onto a mandatory programme increased jobseekers time off benefit
by 34 days. If MWA had a similar impact then we would expect to
generate £1.30 of savings for the Exchequer for every £1
spent. This includes both AME (benefit) and fiscal savings."
7. As is their frequent practice DWP, despite
the degree of political and media attention attracted by many
of their initiatives, did not provide a formal Impact Assessment
with the Mandatory Work Activity Scheme, nor even basic information
on its financial costs and benefits. The Minister justified this
on the grounds that the initial scope of the scheme was such that
its impact would be limited (Q 31). However, the Regulations have
been drawn up so that the DWP do not need to return to Parliament
in order to expand the scheme - they can simply make the changes
administratively. Therefore the time for DWP to have assessed
the likely impact of their scheme, and to have presented detailed
information to Parliament to help it to perform its essential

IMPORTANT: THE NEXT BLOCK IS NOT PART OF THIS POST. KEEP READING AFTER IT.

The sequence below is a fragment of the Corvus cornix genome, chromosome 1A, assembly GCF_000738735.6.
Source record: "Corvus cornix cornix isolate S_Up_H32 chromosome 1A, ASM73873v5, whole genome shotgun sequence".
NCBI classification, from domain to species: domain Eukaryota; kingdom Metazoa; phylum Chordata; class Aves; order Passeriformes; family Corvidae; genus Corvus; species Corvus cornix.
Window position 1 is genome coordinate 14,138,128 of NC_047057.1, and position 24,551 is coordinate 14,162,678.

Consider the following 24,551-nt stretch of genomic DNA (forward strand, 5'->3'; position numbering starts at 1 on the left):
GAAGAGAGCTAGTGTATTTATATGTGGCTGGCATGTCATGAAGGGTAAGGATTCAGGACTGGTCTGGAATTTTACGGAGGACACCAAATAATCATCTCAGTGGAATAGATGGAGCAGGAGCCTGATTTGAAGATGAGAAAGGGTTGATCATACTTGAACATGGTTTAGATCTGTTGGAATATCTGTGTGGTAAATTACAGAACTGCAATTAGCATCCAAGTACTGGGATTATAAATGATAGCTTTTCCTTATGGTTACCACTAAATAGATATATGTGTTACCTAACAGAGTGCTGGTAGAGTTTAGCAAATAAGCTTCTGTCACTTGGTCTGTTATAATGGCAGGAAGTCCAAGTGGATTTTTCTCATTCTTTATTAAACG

scrutiny function, was when these Regulations were laid before
8. The EM states that the scheme is intended
"to assist the customer to improve their prospects of obtaining
employment" but sets no definition of how success is to be
measured. The plans for monitoring and review set out in paragraph
12 of the EM are sketchy, simply saying that there would be "an
assessment of the impact of mandatory work activity on employment
and benefit outcomes, subject to identification of suitable comparison
group". This is mentioned as part of a wider review of the
pre-Work programme, and the Committee is not clear how the specific
impacts of this scheme will be separately identified. Furthermore,
unlike the Work For Your Benefit Scheme proposed at the end of